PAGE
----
Are Prayers in a Time of War Really About Comfort?

"In part. But their main purpose is about much, much more than that"

In the last week, newspapers have spent a great deal of ink covering church prayer services. For this we Christians should be grateful. It's good for journalists and the larger community to see how essential the local church is to so many people.

The only problem is that nearly every journalist seems to be clueless about what exactly is going on in these services. A sampling of recent headlines:

And on it goes in papers big and small, from The Washington Post to The Fresno Bee. Today's issue of The Winchester (Va.) Star reports that "Ideally, [spiritual leaders] want to help quiet internal battles between war and peace, and between faith and politics."

Let me be fair: journalists are partly right. Prayer does, in fact, bring comfort to the fearful and anxious. But why are these journalists universally reporting that the whole scope of these prayer services is to bring comfort? Are the pastors telling them this? Are parishioners? Why are so many assuming that the primary purpose of prayer is to make us comfortable? Is anyone in these churches telling these journalists that they are missing the biggest story going on in these prayer meetings—that prayer actually changes things?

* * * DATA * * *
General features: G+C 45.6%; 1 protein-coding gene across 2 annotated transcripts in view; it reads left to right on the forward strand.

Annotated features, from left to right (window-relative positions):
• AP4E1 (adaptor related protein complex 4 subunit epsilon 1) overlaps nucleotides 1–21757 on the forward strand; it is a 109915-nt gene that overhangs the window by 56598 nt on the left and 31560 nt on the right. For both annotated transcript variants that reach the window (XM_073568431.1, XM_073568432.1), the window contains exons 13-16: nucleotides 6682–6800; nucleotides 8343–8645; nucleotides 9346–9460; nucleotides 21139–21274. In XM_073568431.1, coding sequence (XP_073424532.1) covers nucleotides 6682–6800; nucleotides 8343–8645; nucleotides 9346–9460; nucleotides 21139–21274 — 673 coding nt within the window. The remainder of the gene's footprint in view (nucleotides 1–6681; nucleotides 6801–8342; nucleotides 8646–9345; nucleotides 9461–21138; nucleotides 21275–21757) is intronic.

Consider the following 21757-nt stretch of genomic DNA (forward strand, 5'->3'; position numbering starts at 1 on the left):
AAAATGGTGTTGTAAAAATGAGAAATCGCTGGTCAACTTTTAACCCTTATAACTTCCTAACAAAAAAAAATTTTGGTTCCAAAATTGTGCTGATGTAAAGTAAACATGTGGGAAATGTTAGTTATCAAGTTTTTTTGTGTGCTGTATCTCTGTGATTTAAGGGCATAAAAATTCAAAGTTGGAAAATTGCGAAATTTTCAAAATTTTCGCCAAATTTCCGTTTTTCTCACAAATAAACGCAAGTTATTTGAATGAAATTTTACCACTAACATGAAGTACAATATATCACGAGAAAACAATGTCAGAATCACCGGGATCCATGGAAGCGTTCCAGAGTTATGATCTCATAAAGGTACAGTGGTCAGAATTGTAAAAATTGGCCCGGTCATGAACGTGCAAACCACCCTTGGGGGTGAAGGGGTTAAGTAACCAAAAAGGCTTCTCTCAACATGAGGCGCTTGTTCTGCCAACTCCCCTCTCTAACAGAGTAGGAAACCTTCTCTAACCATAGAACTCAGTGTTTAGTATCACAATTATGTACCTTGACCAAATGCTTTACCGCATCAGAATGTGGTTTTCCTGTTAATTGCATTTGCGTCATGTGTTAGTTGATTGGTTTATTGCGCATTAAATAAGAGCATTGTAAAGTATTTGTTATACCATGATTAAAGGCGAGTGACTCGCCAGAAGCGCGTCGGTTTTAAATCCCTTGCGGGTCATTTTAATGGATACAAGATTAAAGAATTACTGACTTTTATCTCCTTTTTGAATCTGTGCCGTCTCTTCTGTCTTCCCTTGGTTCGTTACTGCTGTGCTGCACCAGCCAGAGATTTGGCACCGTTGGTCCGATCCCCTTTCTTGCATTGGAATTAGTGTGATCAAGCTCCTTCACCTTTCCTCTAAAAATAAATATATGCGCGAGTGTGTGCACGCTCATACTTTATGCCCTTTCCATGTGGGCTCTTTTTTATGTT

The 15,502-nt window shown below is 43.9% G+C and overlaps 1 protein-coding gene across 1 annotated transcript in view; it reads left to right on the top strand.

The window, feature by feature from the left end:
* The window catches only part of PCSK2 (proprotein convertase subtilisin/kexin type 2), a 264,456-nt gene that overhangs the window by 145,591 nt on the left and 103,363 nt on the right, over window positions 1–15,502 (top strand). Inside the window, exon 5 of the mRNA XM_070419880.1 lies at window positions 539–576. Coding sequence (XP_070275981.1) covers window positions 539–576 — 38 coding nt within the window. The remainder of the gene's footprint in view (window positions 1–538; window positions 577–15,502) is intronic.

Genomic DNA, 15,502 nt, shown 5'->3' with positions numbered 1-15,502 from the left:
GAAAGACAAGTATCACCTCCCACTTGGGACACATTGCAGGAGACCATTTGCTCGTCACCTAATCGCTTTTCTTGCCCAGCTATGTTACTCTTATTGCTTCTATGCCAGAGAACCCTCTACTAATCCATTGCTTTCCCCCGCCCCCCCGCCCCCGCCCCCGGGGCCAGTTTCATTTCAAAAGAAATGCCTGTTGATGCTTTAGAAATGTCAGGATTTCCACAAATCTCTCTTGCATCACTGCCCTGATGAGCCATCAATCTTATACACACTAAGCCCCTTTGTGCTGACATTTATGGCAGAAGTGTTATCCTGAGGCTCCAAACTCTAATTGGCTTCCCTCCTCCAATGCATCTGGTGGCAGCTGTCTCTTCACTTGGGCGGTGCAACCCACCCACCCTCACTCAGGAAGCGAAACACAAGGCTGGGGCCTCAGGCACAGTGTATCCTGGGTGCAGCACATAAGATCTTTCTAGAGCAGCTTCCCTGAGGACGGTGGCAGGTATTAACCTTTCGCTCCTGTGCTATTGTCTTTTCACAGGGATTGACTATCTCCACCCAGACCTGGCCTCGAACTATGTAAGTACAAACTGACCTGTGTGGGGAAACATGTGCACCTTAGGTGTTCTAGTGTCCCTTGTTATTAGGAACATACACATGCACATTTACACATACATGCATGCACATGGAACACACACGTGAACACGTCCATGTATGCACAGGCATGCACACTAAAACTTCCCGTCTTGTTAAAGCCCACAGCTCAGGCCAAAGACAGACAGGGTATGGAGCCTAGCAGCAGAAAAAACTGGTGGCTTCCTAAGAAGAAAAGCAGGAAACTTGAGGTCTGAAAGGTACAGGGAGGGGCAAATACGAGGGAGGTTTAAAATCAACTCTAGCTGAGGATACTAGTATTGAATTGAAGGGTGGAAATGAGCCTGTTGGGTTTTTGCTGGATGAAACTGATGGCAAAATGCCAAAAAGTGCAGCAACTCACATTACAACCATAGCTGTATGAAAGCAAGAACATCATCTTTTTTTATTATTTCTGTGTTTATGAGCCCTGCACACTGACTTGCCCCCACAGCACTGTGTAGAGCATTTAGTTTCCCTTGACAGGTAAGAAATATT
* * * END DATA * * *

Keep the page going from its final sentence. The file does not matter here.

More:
It seems that one saying of Christian philosopher Søren Kierkegaard has become the lens through which journalists look at prayer. Kierkegaard once wrote, "Prayer does not change God but changes him who prays." Here's the train of logic I think Kierkegaard was following: God knows everything ...

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Are Prayers in a Time of War Really About Comfort?
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